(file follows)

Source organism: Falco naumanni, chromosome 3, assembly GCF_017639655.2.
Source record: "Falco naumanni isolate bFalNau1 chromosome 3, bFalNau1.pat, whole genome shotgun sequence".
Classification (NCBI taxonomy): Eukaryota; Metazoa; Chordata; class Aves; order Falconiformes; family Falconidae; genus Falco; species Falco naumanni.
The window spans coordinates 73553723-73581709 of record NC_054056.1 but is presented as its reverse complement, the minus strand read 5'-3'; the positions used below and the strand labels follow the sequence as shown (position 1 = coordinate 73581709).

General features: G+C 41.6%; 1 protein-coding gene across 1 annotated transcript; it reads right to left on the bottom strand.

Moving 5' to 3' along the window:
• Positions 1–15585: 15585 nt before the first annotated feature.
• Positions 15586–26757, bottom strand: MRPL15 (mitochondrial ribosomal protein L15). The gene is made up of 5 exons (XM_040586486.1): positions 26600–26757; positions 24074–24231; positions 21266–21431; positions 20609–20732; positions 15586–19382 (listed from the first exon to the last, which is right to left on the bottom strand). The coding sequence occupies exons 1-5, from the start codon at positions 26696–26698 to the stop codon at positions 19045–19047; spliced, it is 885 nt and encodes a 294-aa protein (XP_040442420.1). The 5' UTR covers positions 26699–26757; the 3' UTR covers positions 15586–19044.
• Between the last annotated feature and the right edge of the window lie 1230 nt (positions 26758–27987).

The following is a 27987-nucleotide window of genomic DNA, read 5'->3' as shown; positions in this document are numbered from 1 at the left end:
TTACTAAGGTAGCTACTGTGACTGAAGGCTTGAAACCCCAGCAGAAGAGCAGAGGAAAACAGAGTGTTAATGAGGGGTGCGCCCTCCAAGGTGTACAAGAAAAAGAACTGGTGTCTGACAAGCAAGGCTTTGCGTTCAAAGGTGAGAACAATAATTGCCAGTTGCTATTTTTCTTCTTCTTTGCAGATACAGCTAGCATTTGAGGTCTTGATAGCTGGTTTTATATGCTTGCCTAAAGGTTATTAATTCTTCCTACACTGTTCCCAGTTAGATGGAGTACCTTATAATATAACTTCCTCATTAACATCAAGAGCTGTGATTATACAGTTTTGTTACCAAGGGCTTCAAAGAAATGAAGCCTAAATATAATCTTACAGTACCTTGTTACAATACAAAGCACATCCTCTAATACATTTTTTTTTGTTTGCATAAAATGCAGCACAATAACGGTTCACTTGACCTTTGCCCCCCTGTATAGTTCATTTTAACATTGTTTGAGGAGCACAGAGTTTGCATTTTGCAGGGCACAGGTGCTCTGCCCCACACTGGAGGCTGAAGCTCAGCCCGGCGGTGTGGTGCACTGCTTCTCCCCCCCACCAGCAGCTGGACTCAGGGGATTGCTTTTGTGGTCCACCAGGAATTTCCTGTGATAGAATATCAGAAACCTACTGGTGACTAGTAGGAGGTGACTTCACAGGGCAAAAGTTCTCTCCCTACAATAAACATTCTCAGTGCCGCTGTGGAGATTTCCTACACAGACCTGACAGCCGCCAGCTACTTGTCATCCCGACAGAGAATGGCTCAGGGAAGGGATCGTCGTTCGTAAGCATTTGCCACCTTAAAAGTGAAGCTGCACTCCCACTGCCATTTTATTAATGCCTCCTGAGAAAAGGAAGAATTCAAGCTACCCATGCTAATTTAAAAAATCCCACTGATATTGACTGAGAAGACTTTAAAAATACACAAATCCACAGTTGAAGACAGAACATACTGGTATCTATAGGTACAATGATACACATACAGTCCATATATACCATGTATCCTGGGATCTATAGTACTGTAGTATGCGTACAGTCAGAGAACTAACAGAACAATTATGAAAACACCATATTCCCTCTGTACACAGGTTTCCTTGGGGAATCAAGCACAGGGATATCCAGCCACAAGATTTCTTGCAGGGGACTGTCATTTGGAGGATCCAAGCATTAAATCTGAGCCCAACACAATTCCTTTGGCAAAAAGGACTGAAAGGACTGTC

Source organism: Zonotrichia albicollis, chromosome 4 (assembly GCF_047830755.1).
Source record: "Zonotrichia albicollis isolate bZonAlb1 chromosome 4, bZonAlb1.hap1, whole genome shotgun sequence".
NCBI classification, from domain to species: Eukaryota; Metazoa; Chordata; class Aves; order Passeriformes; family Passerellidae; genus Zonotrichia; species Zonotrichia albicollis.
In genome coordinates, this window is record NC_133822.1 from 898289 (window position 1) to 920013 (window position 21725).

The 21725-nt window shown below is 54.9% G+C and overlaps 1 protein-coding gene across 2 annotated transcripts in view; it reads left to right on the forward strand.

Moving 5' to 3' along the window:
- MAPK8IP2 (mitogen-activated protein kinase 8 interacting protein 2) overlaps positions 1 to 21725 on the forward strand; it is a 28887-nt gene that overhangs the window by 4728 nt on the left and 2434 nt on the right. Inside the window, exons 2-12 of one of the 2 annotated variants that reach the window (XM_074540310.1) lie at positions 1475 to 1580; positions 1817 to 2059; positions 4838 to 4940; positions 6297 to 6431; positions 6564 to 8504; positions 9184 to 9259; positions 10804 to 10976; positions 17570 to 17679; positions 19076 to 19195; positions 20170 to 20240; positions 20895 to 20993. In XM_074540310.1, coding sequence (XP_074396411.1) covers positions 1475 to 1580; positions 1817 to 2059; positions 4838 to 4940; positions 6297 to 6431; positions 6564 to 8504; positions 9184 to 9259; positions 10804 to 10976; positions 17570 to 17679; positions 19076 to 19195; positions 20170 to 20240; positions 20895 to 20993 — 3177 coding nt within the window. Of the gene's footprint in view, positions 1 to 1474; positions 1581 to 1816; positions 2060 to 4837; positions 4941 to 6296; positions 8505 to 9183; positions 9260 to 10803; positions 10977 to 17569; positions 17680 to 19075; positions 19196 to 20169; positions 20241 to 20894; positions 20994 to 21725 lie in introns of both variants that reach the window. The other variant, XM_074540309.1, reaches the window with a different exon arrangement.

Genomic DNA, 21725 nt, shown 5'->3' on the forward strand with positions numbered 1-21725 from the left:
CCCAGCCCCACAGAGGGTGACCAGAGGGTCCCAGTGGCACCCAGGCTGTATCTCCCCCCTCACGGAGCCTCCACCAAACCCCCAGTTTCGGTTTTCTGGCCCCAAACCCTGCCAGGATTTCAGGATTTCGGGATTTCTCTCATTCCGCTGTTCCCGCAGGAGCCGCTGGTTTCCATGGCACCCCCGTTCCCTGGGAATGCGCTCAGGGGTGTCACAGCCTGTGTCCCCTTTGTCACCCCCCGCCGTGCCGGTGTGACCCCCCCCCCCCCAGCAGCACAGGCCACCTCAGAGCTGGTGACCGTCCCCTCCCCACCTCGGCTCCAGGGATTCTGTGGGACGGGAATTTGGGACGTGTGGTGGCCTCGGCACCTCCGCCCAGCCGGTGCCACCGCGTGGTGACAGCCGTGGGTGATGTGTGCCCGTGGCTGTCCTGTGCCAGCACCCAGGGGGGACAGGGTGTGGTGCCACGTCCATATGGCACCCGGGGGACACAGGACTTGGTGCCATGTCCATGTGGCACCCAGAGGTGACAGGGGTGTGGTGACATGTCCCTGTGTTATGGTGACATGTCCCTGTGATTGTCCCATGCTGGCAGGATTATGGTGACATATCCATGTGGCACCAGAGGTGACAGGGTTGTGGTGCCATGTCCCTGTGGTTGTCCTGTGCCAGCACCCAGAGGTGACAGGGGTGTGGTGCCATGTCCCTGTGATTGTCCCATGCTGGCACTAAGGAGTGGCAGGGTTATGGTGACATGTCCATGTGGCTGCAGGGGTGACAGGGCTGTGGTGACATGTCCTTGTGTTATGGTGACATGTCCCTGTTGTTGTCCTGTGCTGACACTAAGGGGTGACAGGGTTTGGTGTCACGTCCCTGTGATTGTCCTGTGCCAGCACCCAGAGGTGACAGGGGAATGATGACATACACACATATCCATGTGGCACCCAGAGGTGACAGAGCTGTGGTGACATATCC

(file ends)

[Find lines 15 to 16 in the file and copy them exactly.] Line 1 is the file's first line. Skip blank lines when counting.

In genome coordinates, this window is record NC_133822.1 from 898289 (window position 1) to 920013 (window position 21725).

The 21725-nt window shown below is 54.9% G+C and overlaps 1 protein-coding gene across 2 annotated transcripts in view; it reads left to right on the forward strand.